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CRISPR Based Synthetic Transcription Factors: The Future of Transcriptional Therapeutics

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Pinpoint control over endogenous gene expression in vivo has long been a fevered dream for clinicians and researchers alike. With the recent repurposing of programmable, RNA-guided DNA endonucleases from the CRISPR bacterial immune system, this dream is becoming a powerful

Pinpoint control over endogenous gene expression in vivo has long been a fevered dream for clinicians and researchers alike. With the recent repurposing of programmable, RNA-guided DNA endonucleases from the CRISPR bacterial immune system, this dream is becoming a powerful reality. Engineered CRISPR based transcriptional regulators have enabled researchers to perturb endogenous gene expression in vivo, allowing for the therapeutic reprogramming of cell and tissue behavior. However, for this technology to be of maximal use, a variety of technological hurdles still need to be addressed. Here, we discuss recent advances and integrative strategies that can help pave the way towards a new class of transcriptional therapeutics.

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2019-05

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Using Natural Diversity of Quorum Sensing to Expand the Synthetic Biology Toolbox

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Currently in synthetic biology only the Las, Lux, and Rhl quorum sensing pathways have been adapted for broad engineering use. Quorum sensing allows a means of cell to cell communication in which a designated sender cell produces quorum sensing molecules

Currently in synthetic biology only the Las, Lux, and Rhl quorum sensing pathways have been adapted for broad engineering use. Quorum sensing allows a means of cell to cell communication in which a designated sender cell produces quorum sensing molecules that modify gene expression of a designated receiver cell. While useful, these three quorum sensing pathways exhibit a nontrivial level of crosstalk, hindering robust engineering and leading to unexpected effects in a given design. To address the lack of orthogonality among these three quorum sensing pathways, previous scientists have attempted to perform directed evolution on components of the quorum sensing pathway. While a powerful tool, directed evolution is limited by the subspace that is defined by the protein. For this reason, we take an evolutionary biology approach to identify new orthogonal quorum sensing networks and test these networks for cross-talk with currently-used networks. By charting characteristics of acyl homoserine lactone (AHL) molecules used across quorum sensing pathways in nature, we have identified favorable candidate pathways likely to display orthogonality. These include Aub, Bja, Bra, Cer, Esa, Las, Lux, Rhl, Rpa, and Sin, which we have begun constructing and testing. Our synthetic circuits express GFP in response to a quorum sensing molecule, allowing quantitative measurement of orthogonality between pairs. By determining orthogonal quorum sensing pairs, we hope to identify and adapt novel quorum sensing pathways for robust use in higher-order genetic circuits.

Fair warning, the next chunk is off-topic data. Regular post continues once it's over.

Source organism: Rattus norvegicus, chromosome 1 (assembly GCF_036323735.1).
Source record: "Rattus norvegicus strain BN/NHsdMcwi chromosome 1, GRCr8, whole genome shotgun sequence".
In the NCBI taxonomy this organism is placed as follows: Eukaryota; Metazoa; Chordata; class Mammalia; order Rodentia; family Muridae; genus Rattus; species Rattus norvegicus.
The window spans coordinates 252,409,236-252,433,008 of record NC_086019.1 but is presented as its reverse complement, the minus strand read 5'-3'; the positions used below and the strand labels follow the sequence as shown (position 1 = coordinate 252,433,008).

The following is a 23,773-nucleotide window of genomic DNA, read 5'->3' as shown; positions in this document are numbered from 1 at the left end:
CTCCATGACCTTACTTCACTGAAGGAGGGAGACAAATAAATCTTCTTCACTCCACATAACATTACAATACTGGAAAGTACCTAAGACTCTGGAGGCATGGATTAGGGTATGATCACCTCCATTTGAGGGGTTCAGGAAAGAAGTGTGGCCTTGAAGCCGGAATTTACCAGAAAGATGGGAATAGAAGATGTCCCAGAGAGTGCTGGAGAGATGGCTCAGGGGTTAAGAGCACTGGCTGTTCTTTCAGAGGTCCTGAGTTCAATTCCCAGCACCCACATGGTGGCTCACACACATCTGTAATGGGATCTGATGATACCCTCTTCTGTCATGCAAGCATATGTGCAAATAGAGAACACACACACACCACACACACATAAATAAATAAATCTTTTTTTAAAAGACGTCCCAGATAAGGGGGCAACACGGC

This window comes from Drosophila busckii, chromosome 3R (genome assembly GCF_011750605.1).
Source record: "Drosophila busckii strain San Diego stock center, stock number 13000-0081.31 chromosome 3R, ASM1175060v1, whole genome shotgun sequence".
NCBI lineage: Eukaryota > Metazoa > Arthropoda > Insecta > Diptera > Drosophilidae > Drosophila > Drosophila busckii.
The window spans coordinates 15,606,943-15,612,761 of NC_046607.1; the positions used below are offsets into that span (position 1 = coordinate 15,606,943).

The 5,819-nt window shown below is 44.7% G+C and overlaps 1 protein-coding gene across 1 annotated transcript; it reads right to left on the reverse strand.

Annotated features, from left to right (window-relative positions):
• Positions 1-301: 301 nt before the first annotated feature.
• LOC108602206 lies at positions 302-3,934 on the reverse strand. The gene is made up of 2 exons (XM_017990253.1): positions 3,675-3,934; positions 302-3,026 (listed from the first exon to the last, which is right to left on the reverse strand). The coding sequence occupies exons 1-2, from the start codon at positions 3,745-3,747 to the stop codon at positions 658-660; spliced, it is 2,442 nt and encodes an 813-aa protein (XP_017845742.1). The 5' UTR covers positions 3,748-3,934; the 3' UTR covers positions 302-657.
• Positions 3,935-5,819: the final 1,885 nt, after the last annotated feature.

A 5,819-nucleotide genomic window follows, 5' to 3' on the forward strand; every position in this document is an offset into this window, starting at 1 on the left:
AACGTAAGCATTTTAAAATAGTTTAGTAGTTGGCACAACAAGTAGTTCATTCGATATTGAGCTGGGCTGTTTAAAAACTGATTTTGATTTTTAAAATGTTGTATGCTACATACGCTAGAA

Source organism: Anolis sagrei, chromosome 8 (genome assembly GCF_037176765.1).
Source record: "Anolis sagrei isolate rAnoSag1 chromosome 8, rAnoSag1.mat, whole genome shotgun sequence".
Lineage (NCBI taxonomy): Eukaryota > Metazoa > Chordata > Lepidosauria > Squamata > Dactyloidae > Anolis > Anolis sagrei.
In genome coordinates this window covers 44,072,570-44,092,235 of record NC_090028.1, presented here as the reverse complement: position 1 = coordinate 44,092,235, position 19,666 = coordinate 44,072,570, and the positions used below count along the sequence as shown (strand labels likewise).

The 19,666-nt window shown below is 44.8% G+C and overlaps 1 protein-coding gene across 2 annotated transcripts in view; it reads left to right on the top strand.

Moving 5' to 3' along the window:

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2015-05

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Expanding applications of portable biological systems: enhancements to mammalian gene editing and bacterial quorum sensing networks

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The portability of genetic tools from one organism to another is a cornerstone of synthetic biology. The shared biological language of DNA-to-RNA-to-protein allows for expression of polypeptide chains in phylogenetically distant organisms with little modification. The tools and contexts are

The portability of genetic tools from one organism to another is a cornerstone of synthetic biology. The shared biological language of DNA-to-RNA-to-protein allows for expression of polypeptide chains in phylogenetically distant organisms with little modification. The tools and contexts are diverse, ranging from catalytic RNAs in cell-free systems to bacterial proteins expressed in human cell lines, yet they exhibit an organizing principle: that genes and proteins may be treated as modular units that can be moved from their native organism to a novel one. However, protein behavior is always unpredictable; drop-in functionality is not guaranteed.

My work characterizes how two different classes of tools behave in new contexts and explores methods to improve their functionality: 1. CRISPR/Cas9 in human cells and 2. quorum sensing networks in Escherichia coli.